The Young Elites by Marie Lu
Preview (from GoodReads):
I am tired of being used, hurt, and cast aside.
Adelina Amouteru is a survivor of the blood fever. A decade ago, the deadly illness swept through her nation. Most of the infected perished, while many of the children who survived were left with strange markings. Adelina’s black hair turned silver, her lashes went pale, and now she has only a jagged scar where her left eye once was. Her cruel father believes she is a malfetto, an abomination, ruining their family’s good name and standing in the way of their fortune. But some of the fever’s survivors are rumored to possess more than just scars—they are believed to have mysterious and powerful gifts, and though their identities remain secret, they have come to be called the Young Elites.
Teren Santoro works for the king. As Leader of the Inquisition Axis, it is his job to seek out the Young Elites, to destroy them before they destroy the nation. He believes the Young Elites to be dangerous and vengeful, but it’s Teren who may possess the darkest secret of all.
Enzo Valenciano is a member of the Dagger Society. This secret sect of Young Elites seeks out others like them before the Inquisition Axis can. But when the Daggers find Adelina, they discover someone with powers like they’ve never seen.
My rating: 3 of 5 stars
After reading this book, I read an interview with Marie Lu about writing this book in which she discussed how her editor inspired her to scrap an earlier version of the book in which Enzo was the main character in favor of focusing on a villainous side character, Adelina. It was not until I read this that I realized that this — the fact the Adelina is a villain — was what had been bugging me about the book all along and keeping me from truly enjoying it. Which was very disappointing to me, because I loved Marie Lu’s Legend trilogy and was really looking forward to this book.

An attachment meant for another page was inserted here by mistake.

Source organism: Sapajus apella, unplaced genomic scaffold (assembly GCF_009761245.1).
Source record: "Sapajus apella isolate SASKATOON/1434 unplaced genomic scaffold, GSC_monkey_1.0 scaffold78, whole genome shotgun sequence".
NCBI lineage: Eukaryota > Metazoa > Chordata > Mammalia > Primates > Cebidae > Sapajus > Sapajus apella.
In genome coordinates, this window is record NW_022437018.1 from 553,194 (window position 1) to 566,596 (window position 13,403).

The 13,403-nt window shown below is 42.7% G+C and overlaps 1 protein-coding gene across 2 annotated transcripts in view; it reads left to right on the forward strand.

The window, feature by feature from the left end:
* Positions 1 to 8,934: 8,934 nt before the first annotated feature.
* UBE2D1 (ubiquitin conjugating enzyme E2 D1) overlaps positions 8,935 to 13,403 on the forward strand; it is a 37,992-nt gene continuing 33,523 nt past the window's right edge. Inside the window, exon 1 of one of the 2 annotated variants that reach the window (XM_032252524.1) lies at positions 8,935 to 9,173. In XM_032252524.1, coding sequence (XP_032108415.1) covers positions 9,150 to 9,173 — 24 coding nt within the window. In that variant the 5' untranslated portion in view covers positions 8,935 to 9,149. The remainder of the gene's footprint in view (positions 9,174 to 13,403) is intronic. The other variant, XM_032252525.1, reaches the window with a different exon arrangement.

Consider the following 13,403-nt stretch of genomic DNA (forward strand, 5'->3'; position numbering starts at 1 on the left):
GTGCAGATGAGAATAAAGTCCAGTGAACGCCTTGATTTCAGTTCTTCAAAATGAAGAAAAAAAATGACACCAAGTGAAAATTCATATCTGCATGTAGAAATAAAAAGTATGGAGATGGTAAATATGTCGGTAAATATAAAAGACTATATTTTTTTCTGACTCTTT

Although the reasons for her villainy are developed reasonably well (including the violence, manipulation and rejection of her father, being sold as a mistress to some oogie old guy by said father, and then almost being burned at the stake), I found the rest of her character development, and the character development of the novel in general, to be pretty shallow. And because of this, certain elements of the book didn’t really ring true to me, like Adelina as a love interest. It seemed to be based pretty much entirely on the way she looked, because it couldn’t have been about her personality, which seemed to be derived almost entirely from anger and self-pity.
That said, I found the premise of the novel to be engaging, and the ending, with the introduction of a few new characters and a surprising plot twist, promises an interesting, at the very least, sequel.